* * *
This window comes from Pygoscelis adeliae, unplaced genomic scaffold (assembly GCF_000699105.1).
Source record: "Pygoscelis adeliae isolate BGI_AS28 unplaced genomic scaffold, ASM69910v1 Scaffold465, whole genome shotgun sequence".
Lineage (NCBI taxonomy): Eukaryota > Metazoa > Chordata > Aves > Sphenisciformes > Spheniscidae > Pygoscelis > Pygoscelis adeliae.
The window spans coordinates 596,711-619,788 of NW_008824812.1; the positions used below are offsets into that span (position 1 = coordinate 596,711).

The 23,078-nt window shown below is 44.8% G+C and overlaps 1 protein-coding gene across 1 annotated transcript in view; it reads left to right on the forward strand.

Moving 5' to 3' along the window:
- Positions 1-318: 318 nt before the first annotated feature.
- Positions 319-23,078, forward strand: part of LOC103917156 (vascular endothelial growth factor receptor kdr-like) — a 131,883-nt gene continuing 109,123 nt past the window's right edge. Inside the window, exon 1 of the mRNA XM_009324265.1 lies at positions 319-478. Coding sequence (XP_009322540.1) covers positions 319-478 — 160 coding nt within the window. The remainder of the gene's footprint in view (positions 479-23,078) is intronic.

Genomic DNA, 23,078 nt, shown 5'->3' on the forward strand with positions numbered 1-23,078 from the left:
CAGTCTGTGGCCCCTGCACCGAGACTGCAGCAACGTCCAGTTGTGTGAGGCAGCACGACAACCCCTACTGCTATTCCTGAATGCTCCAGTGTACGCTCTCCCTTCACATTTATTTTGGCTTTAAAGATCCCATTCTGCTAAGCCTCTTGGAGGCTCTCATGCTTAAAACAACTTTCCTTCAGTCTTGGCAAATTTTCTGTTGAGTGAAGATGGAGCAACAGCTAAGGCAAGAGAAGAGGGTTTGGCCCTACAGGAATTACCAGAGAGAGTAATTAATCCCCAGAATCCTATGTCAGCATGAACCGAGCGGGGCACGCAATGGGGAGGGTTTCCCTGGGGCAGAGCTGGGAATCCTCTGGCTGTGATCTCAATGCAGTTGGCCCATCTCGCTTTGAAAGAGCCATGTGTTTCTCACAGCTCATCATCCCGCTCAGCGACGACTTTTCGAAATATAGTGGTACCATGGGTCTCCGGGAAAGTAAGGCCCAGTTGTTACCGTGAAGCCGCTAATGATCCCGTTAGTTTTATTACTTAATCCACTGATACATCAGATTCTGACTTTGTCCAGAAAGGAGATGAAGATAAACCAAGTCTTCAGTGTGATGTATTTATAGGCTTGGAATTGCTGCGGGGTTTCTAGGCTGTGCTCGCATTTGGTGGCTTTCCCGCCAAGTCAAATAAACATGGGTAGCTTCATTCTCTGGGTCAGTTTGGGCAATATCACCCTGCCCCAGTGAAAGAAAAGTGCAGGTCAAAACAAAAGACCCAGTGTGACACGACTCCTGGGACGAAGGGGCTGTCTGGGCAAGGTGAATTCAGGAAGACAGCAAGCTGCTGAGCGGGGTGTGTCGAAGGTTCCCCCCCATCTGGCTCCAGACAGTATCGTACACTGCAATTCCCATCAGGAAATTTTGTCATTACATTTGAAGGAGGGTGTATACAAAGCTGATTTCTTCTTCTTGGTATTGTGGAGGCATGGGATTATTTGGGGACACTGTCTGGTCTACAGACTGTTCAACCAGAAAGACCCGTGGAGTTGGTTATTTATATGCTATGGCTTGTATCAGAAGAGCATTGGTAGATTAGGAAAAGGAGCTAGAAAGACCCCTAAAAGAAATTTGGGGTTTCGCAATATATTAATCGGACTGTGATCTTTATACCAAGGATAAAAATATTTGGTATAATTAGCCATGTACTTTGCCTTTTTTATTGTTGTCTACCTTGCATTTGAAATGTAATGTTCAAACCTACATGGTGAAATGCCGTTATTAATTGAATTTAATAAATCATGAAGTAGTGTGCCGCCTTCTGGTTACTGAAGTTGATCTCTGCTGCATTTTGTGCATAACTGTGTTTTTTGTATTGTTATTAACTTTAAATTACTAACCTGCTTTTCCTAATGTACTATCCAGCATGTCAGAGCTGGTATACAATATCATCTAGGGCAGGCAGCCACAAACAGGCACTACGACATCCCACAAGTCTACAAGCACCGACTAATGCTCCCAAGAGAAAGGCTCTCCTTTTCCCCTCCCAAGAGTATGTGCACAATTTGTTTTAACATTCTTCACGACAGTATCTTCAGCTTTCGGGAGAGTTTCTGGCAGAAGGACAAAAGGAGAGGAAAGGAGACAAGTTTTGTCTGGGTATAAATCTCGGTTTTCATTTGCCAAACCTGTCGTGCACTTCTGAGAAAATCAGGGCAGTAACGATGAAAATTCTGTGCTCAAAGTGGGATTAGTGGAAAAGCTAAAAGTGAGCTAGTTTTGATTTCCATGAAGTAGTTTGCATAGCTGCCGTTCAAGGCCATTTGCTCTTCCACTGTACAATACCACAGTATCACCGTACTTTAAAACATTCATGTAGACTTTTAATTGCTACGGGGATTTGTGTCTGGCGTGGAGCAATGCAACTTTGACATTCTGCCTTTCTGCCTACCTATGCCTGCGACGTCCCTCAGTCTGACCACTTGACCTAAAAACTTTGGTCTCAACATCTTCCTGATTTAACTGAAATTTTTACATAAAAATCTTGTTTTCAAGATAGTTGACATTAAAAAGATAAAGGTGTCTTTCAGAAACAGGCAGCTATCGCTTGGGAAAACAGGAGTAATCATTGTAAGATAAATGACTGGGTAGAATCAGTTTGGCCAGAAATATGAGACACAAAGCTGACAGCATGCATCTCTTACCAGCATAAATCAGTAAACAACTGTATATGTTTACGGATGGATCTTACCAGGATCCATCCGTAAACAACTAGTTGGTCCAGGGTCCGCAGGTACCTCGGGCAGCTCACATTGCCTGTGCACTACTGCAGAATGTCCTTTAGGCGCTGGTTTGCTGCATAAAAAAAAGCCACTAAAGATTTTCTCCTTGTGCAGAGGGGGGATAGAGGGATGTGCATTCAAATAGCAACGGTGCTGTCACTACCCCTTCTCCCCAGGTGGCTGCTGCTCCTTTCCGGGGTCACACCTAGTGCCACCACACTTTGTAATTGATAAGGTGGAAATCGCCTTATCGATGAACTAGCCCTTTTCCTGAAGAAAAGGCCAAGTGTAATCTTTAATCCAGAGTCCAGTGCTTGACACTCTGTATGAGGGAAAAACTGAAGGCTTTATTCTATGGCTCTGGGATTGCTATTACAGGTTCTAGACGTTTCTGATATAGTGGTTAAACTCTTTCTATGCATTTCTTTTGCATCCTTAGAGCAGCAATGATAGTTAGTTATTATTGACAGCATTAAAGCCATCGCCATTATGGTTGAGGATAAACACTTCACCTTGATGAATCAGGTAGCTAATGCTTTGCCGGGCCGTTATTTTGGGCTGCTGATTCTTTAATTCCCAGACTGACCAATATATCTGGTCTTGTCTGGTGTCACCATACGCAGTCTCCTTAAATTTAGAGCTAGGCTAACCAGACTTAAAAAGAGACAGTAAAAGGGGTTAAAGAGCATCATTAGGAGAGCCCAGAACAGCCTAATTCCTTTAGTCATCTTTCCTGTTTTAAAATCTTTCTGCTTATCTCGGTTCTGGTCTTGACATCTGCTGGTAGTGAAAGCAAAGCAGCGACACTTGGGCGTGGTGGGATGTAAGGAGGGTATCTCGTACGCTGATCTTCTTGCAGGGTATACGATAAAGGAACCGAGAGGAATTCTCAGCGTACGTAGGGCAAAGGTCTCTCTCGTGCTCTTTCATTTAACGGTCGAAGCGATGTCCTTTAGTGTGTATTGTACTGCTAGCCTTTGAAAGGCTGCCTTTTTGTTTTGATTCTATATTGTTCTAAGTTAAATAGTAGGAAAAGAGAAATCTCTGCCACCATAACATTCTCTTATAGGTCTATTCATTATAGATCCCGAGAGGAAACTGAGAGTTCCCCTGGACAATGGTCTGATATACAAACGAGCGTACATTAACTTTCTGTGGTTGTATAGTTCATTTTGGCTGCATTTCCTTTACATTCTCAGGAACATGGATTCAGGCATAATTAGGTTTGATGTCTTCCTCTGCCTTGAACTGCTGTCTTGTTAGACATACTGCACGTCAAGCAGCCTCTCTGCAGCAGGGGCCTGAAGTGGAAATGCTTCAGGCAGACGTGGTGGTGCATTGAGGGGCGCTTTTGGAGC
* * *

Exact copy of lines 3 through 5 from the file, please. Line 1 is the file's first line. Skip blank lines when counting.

Lineage (NCBI taxonomy): Eukaryota > Metazoa > Chordata > Aves > Sphenisciformes > Spheniscidae > Pygoscelis > Pygoscelis adeliae.
The window spans coordinates 596,711-619,788 of NW_008824812.1; the positions used below are offsets into that span (position 1 = coordinate 596,711).

The 23,078-nt window shown below is 44.8% G+C and overlaps 1 protein-coding gene across 1 annotated transcript in view; it reads left to right on the forward strand.